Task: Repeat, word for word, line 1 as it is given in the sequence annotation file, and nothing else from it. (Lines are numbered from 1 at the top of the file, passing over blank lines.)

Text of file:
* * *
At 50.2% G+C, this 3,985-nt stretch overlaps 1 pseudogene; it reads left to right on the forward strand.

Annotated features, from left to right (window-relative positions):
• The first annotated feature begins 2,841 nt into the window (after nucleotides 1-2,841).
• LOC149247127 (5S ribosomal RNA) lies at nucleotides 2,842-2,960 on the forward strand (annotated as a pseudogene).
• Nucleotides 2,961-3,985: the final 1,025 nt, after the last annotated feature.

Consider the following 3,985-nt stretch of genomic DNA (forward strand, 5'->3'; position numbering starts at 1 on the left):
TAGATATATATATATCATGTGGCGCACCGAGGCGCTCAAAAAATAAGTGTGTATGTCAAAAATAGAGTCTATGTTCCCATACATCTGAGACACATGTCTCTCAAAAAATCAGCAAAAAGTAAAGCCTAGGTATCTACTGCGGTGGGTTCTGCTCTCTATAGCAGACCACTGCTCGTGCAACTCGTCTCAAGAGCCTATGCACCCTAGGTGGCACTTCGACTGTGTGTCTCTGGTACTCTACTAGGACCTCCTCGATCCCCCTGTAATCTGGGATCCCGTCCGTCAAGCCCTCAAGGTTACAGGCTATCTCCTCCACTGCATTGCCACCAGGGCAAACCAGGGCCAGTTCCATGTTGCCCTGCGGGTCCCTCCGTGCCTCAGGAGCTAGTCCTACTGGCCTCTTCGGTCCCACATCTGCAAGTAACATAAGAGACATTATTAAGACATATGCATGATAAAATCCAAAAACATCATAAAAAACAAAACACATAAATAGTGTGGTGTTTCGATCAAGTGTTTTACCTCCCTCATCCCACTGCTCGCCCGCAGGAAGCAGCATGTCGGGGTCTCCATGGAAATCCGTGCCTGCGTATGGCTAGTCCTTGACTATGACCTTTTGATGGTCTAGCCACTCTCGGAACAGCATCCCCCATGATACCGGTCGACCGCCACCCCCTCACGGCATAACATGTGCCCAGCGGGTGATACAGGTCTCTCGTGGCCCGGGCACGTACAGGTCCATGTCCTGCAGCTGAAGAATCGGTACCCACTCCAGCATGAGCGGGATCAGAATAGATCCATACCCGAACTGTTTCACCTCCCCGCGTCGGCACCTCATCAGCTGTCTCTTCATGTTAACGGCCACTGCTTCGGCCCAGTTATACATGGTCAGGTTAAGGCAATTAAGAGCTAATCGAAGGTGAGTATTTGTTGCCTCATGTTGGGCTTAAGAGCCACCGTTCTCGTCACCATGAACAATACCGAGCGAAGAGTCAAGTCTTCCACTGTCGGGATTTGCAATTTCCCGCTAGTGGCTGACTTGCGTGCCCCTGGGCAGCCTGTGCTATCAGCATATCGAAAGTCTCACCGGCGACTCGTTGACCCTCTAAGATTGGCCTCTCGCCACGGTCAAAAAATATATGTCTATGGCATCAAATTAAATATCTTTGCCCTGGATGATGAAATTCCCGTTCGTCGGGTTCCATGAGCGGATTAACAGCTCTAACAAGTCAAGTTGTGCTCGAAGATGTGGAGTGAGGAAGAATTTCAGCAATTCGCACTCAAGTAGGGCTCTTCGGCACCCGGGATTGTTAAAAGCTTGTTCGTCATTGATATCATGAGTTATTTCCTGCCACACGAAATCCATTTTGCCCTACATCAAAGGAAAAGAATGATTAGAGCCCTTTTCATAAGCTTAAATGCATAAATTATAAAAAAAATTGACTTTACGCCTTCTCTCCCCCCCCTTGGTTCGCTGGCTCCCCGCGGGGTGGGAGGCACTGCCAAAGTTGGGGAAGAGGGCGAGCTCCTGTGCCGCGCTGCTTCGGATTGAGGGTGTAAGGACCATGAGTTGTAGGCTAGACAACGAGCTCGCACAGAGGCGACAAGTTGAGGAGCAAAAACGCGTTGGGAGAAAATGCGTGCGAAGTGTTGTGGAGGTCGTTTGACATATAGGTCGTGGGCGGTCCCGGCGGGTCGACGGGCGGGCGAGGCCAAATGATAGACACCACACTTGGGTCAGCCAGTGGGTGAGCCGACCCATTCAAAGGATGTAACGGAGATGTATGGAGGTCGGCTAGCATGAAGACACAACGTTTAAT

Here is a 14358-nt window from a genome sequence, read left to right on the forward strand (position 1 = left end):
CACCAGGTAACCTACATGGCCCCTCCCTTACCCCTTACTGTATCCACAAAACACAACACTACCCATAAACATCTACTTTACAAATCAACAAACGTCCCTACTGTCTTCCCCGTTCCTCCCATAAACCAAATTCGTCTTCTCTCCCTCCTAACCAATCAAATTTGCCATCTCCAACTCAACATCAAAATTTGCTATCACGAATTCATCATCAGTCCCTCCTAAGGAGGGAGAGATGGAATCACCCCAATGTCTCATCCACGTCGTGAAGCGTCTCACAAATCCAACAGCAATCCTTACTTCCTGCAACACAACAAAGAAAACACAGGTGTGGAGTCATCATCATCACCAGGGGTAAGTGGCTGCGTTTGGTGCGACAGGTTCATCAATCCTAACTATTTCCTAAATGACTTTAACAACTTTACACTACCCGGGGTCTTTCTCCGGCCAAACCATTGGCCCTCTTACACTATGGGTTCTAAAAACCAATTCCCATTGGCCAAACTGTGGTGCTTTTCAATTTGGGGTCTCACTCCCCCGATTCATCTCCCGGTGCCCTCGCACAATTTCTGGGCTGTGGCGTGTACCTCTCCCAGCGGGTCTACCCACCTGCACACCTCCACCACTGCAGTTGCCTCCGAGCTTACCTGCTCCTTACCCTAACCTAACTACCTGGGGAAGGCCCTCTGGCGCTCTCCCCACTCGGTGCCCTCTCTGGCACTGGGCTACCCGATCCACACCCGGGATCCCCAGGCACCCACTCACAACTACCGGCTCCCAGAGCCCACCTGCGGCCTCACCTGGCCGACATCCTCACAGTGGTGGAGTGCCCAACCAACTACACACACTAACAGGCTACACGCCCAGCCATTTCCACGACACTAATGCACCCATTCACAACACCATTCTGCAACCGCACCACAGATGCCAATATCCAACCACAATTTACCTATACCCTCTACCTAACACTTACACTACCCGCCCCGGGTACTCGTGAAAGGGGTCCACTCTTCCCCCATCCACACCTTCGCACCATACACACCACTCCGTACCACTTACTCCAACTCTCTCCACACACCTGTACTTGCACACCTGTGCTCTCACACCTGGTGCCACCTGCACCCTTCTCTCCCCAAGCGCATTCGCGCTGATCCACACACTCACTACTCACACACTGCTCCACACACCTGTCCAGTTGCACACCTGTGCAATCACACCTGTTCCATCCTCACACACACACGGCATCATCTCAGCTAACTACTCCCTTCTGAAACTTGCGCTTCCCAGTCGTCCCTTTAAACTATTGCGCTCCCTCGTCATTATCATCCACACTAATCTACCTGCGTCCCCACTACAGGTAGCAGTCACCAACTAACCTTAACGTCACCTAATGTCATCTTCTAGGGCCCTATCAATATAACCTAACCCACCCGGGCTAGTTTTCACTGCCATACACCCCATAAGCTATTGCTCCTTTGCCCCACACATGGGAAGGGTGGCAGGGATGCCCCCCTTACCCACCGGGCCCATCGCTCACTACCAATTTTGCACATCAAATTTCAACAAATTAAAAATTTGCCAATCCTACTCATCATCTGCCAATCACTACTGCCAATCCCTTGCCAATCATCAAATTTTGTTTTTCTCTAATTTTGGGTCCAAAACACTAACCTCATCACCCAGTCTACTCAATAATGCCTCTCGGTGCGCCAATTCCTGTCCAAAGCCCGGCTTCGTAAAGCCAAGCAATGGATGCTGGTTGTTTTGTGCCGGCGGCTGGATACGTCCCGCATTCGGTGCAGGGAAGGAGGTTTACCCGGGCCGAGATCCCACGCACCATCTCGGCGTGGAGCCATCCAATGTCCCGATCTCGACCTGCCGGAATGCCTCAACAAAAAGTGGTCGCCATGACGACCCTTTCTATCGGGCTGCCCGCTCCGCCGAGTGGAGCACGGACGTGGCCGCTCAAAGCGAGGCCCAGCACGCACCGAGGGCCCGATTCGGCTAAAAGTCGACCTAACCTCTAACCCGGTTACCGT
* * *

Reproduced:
At 50.2% G+C, this 3,985-nt stretch overlaps 1 pseudogene; it reads left to right on the forward strand.